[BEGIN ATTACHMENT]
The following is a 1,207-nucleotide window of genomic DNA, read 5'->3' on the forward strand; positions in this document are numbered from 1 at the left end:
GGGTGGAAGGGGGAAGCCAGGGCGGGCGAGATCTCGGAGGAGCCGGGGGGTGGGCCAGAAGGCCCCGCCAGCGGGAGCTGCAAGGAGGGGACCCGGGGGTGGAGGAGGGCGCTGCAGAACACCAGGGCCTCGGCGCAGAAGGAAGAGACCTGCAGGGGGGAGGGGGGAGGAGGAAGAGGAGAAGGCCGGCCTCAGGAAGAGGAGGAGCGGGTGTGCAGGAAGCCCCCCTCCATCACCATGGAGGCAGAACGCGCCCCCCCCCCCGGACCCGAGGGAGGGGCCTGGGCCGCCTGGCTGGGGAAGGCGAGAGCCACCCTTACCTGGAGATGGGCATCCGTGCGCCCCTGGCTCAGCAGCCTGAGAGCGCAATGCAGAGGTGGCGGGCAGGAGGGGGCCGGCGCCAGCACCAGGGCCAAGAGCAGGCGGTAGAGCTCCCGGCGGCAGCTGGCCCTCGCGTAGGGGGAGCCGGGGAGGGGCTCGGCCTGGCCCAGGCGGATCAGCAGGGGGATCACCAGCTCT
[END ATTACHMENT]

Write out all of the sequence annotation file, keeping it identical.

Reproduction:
The following is a 1,207-nucleotide window of genomic DNA, read 5'->3' on the forward strand; positions in this document are numbered from 1 at the left end:
GGGTGGAAGGGGGAAGCCAGGGCGGGCGAGATCTCGGAGGAGCCGGGGGGTGGGCCAGAAGGCCCCGCCAGCGGGAGCTGCAAGGAGGGGACCCGGGGGTGGAGGAGGGCGCTGCAGAACACCAGGGCCTCGGCGCAGAAGGAAGAGACCTGCAGGGGGGAGGGGGGAGGAGGAAGAGGAGAAGGCCGGCCTCAGGAAGAGGAGGAGCGGGTGTGCAGGAAGCCCCCCTCCATCACCATGGAGGCAGAACGCGCCCCCCCCCCCGGACCCGAGGGAGGGGCCTGGGCCGCCTGGCTGGGGAAGGCGAGAGCCACCCTTACCTGGAGATGGGCATCCGTGCGCCCCTGGCTCAGCAGCCTGAGAGCGCAATGCAGAGGTGGCGGGCAGGAGGGGGCCGGCGCCAGCACCAGGGCCAAGAGCAGGCGGTAGAGCTCCCGGCGGCAGCTGGCCCTCGCGTAGGGGGAGCCGGGGAGGGGCTCGGCCTGGCCCAGGCGGATCAGCAGGGGGATCACCAGCTCT